Bailing and jailing the fast and frugal way : an application of social judgement theory and simple heuristics to English magistrates' remand decisions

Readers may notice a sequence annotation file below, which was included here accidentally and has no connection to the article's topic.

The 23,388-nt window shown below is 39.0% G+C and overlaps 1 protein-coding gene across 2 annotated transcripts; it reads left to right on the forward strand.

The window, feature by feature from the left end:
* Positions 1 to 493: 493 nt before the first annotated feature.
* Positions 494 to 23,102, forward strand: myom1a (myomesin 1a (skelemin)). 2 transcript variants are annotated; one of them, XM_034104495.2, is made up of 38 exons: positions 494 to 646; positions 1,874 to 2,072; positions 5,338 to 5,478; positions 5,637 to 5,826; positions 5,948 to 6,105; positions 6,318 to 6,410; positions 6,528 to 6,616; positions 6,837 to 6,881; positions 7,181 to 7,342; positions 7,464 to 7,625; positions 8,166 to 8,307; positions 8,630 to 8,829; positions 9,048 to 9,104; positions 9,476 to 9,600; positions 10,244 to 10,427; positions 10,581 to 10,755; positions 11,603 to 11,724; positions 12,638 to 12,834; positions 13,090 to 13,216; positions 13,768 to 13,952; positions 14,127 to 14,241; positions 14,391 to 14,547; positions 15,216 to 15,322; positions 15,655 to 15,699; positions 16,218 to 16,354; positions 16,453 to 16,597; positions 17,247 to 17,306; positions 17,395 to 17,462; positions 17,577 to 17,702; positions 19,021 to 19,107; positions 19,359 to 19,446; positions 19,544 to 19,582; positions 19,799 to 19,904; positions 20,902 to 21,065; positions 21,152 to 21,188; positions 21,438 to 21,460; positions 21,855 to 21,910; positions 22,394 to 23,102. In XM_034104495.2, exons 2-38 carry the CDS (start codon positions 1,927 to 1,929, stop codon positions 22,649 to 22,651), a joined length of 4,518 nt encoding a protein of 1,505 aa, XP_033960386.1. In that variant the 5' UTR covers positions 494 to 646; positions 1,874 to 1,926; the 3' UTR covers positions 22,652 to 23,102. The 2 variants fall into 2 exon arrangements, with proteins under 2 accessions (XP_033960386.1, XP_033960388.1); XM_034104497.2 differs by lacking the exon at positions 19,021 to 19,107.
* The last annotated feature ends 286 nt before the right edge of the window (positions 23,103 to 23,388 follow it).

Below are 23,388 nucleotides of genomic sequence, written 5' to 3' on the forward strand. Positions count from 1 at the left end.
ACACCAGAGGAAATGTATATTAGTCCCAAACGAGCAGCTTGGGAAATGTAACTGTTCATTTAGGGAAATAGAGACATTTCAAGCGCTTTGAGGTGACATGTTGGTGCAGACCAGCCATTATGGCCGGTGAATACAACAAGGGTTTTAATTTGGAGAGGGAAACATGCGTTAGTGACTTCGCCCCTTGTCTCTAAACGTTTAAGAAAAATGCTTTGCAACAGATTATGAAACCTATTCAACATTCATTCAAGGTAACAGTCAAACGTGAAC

In the English criminal justice system, magistrates may bail a defendant unconditionally, with conditions, or remand a defendant in custody, whenever a case is adjourned. In three studies, magistrates' remand decision making was investigated using the technique of judgement analysis and the simple heuristics approach, within the framework of social judgement theory. The decisions made by individual magistrates on hypothetical cases, and by benches on real cases were examined. It was found that there were few inter-correlations among the cues presented in court, and often some information was lacking. In such cases, some magistrates bailed unconditionally. Decisions were generally made rapidly. Magistrates' decisions could be better described and predicted by the non-compensatory fast and frugal, Matching Heuristic, than by either of two linear compensatory integration models. According to the Matching Heuristic, magistrates searched through a small amount of the available information, and based their decisions on one cue. While some used legal cues as contained in the law on bail, others used defendant and crime control related cues. However, magistrates did not report the "extra-legal" cues as being influential. When granting conditional bail, magistrates typically imposed a condition of residence. Most magistrates demonstrated some degree of inconsistency in their decisions, and all showed disagreement from the modal response on some cases. Bail information schemes did not affect magistrates' decisions, although they did increase their post-decisional confidence. In fact, all magistrates were highly confident in their decisions. Although there were some differences in the performance of magistrates located in metropolitan and provincial courts, there were few differences between lay and stipendiary magistrates, and more and less experienced magistrates. In sum, magistrates' behaviour did not conform to the principles of due process, and so intervention is required. Finally, it is recommended that social judgement theorists consider using simple heuristics in future research.